Economics of Air Pollution and Health in Developing Countries A Brief Literature Survey

Abstract

They compare cost-of-illness (COI) and willingness-to-pay (WTP) estimates of the damages from minor respiratory symptoms associated with air pollution using data from a study in Taiwan in 1991-92. A contingent valuation survey is conducted to estimate WTP to avoid minor respiratory illnesses. Health diaries are analyzed to predict the likelihood and cost of seeking relief from symptoms and of missing work. As predicted by estimates, exceeding the latter by 1.61 to 2.26 times, depending on pollution levels. These ratios are similar to those for the United States, despite the differences between the two countries. 2. Alberini, A., M. L. Cropper, T. T. Fu, A. Krupnick, J. T. Liu, D. Shaw and W. Harrington (1997), ‘Valuing Health Effects of Air Pollution in Developing Countries: The Case of Taiwan’, Journal of Environmental Economics and Management 34 (2): 107-126. (Only Abstract Available) Abstract: A contingent valuation survey was conducted in Taiwan to elicit willingness to pay (WTP) to avoid a recurrence of the episode of acute respiratory illness most recently experienced by the respondent. We estimate a model in which willingness to pay depends on the attributes of the illness (duration and number of symptoms, and nature of the illness) and on respondent characteristics (such as income and health history), and allow mitigating behavior to be endogenously determined with willingness to pay. WTP of Taiwanese households is compared with benefits transfer extrapolations that adjust WTP for the United States by Taiwan household income, relative to U.S. household income. (c) 1997 Academic Press A contingent valuation survey was conducted in Taiwan to elicit willingness to pay (WTP) to avoid a recurrence of the episode of acute respiratory illness most recently experienced by the respondent. We estimate a model in which willingness to pay depends on the attributes of the illness (duration and number of symptoms, and nature of the illness) and on respondent characteristics (such as income and health history), and allow mitigating behavior to be endogenously determined with willingness to pay. WTP of Taiwanese households is compared with benefits transfer extrapolations that adjust WTP for the United States by Taiwan household income, relative to U.S. household income. (c) 1997 Academic Press 3. Alberini, A. and A. Krupnick (1998), ‘Air Quality and Episodes of Acute Respiratory Illness in Taiwan Cities: Evidence from Survey Data,’ Journal of Urban Economics 44(1): 68-92. (Only Abstract Available) Abstract: This paper reports on a unique study that records daily health status for over nine hundred residents of three urban areas in Taiwan and elicits their willingness to pay to avoid episodes of illness. Incidence of illness is related to the ambient concentration levels of particulate matter but the effects are much less pronounced than would be expected from earlier U.S. studies. Willingness to pay to avoid illness is considerably higher than that predicted by extrapolations of U.S. studies that rely on simple income adjustments. The authors argue that extrapolations from U.S. studies may be inadequate for predicting the benefits of reduced pollution levels in developing countries. (c) 1998 Academic Press This paper reports on a unique study that records daily health status for over nine hundred residents of three urban areas in Taiwan and elicits their willingness to pay to avoid episodes of illness. Incidence of illness is related to the ambient concentration levels of particulate matter but the effects are much less pronounced than would be expected from earlier U.S. studies. Willingness to pay to avoid illness is considerably higher than that predicted by extrapolations of U.S. studies that rely on simple income adjustments. The authors argue that extrapolations from U.S. studies may be inadequate for predicting the benefits of reduced pollution levels in developing countries. (c) 1998 Academic Press 4. Aunan, K et al., (1998), ‘Health and Environmental Benefits from Air Pollution Reductions in Hungary,’ The Science of the Total Environment 212: 245-268. Abstract: The aim of this study is to assess the cost and benefit of the implementation of a specific energy saving program in Hungary. They consider the possible reduced damage to public health, building materials and agricultural crops that may be obtained from reducing emissions of important air pollutants and also how the program contributes to reduced emissions of greenhouse gases. The measures are described in the National Energy Efficiency Improvement and Energy Conservation Programs (NEEIECP), elaborated by the Hungarian Ministry of Industry and Trade and accepted by the Government in 1994. The energy saving expected from the program is approximately 64 PJ/year. The benefits were estimated using monitoring data and population/ recipient data from urban and The aim of this study is to assess the cost and benefit of the implementation of a specific energy saving program in Hungary. They consider the possible reduced damage to public health, building materials and agricultural crops that may be obtained from reducing emissions of important air pollutants and also how the program contributes to reduced emissions of greenhouse gases. The measures are described in the National Energy Efficiency Improvement and Energy Conservation Programs (NEEIECP), elaborated by the Hungarian Ministry of Industry and Trade and accepted by the Government in 1994. The energy saving expected from the program is approximately 64 PJ/year. The benefits were estimated using monitoring data and population/ recipient data from urban and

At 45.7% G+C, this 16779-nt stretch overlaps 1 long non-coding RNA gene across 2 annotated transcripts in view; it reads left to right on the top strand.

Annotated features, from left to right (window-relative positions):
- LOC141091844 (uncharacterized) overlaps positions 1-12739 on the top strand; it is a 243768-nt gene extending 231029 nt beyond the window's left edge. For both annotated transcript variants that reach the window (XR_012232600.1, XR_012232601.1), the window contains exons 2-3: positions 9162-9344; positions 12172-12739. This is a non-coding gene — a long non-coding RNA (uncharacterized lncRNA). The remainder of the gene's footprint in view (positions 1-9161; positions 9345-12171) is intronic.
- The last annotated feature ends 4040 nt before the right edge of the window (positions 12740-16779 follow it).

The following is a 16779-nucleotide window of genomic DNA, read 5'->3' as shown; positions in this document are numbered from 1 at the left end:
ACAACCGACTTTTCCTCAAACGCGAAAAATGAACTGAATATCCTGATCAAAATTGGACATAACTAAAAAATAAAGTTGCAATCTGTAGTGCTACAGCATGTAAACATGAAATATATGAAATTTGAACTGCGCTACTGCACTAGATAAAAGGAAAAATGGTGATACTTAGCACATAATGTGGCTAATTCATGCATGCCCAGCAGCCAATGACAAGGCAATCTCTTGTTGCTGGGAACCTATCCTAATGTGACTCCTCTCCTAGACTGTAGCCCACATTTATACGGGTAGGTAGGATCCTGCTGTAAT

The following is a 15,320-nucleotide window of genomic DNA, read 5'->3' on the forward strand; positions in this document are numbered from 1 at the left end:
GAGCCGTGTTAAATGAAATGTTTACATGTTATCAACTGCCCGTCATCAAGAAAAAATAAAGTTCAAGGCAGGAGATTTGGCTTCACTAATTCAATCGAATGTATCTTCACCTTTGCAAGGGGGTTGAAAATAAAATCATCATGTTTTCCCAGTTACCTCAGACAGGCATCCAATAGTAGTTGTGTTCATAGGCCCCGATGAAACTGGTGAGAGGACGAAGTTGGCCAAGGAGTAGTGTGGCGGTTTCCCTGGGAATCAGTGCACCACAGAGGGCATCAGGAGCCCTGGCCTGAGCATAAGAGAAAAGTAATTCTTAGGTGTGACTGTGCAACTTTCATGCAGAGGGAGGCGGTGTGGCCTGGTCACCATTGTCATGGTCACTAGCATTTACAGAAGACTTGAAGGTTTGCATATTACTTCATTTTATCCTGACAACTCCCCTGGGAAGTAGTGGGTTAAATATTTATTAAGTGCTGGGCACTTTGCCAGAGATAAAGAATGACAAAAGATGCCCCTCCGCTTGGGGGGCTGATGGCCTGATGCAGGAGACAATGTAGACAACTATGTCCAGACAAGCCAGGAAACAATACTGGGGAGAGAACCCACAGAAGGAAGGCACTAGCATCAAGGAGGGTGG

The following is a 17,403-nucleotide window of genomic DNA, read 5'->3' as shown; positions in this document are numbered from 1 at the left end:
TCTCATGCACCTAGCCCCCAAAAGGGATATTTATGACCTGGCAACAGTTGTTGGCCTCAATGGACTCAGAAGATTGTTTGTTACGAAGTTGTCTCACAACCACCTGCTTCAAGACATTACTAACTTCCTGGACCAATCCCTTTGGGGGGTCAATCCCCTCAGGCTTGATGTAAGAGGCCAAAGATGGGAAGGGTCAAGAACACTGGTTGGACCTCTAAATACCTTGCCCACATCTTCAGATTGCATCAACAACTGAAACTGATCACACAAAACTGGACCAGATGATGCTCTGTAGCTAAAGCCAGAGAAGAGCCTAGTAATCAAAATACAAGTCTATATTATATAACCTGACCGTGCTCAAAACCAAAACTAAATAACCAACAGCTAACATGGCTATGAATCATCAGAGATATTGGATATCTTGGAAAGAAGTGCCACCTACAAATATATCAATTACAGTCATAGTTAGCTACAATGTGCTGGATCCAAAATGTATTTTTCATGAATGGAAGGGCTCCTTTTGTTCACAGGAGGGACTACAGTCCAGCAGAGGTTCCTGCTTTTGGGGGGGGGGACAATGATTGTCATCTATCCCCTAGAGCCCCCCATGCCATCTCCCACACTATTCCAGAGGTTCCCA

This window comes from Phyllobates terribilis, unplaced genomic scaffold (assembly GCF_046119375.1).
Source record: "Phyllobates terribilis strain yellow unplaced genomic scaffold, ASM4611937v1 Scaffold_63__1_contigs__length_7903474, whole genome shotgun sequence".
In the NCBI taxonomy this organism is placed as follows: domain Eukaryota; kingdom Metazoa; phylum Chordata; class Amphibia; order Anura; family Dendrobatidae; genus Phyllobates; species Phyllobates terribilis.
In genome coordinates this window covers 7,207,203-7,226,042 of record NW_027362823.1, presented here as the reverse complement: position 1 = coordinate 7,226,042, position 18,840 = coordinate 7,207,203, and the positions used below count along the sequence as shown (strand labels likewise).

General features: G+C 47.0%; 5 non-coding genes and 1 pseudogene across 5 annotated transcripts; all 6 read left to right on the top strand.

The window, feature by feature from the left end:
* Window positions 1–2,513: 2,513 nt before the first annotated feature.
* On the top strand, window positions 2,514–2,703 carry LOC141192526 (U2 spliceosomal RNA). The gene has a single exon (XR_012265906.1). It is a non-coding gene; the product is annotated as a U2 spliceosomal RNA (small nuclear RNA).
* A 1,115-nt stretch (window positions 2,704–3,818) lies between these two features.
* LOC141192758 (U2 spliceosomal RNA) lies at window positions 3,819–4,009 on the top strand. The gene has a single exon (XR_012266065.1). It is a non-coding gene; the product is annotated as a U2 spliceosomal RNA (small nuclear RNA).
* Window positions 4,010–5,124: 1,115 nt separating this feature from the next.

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@inproceedings{Hegde2001EconomicsOA, title={Economics of Air Pollution and Health in Developing Countries A Brief Literature Survey}, author={Shayana A Hegde and Anuradha Kafle}, year={2001} }